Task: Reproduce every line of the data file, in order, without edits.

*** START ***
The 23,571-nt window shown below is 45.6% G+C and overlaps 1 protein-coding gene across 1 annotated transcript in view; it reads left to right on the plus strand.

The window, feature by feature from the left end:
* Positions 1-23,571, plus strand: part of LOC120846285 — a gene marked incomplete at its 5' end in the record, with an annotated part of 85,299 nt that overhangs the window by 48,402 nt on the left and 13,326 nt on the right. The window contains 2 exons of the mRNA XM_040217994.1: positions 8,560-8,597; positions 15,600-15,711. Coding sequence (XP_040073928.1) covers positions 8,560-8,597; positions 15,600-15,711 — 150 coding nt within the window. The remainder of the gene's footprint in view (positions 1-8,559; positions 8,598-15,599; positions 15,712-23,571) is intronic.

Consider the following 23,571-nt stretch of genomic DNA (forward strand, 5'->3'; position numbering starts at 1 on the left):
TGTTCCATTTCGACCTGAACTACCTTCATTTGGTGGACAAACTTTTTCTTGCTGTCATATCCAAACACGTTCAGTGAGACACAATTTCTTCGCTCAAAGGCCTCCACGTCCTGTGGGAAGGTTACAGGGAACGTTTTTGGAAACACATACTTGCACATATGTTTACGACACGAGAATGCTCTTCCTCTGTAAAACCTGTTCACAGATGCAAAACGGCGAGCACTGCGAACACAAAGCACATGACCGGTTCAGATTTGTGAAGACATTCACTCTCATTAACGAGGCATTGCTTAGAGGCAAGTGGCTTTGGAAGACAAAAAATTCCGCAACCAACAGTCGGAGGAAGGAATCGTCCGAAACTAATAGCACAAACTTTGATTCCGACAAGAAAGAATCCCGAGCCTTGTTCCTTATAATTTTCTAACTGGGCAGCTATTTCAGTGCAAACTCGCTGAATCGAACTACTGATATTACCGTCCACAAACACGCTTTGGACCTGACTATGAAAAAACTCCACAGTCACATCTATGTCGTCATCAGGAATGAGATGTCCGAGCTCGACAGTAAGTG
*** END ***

The 23,571-nt window shown below is 45.6% G+C and overlaps 1 protein-coding gene across 1 annotated transcript in view; it reads left to right on the plus strand.

The window, feature by feature from the left end:
* Positions 1-23,571, plus strand: part of LOC120846285 — a gene marked incomplete at its 5' end in the record, with an annotated part of 85,299 nt that overhangs the window by 48,402 nt on the left and 13,326 nt on the right. The window contains 2 exons of the mRNA XM_040217994.1: positions 8,560-8,597; positions 15,600-15,711. Coding sequence (XP_040073928.1) covers positions 8,560-8,597; positions 15,600-15,711 — 150 coding nt within the window. The remainder of the gene's footprint in view (positions 1-8,559; positions 8,598-15,599; positions 15,712-23,571) is intronic.

Consider the following 23,571-nt stretch of genomic DNA (forward strand, 5'->3'; position numbering starts at 1 on the left):
TGTTCCATTTCGACCTGAACTACCTTCATTTGGTGGACAAACTTTTTCTTGCTGTCATATCCAAACACGTTCAGTGAGACACAATTTCTTCGCTCAAAGGCCTCCACGTCCTGTGGGAAGGTTACAGGGAACGTTTTTGGAAACACATACTTGCACATATGTTTACGACACGAGAATGCTCTTCCTCTGTAAAACCTGTTCACAGATGCAAAACGGCGAGCACTGCGAACACAAAGCACATGACCGGTTCAGATTTGTGAAGACATTCACTCTCATTAACGAGGCATTGCTTAGAGGCAAGTGGCTTTGGAAGACAAAAAATTCCGCAACCAACAGTCGGAGGAAGGAATCGTCCGAAACTAATAGCACAAACTTTGATTCCGACAAGAAAGAATCCCGAGCCTTGTTCCTTATAATTTTCTAACTGGGCAGCTATTTCAGTGCAAACTCGCTGAATCGAACTACTGATATTACCGTCCACAAACACGCTTTGGACCTGACTATGAAAAAACTCCACAGTCACATCTATGTCGTCATCAGGAATGAGATGTCCGAGCTCGACAGTAAGTG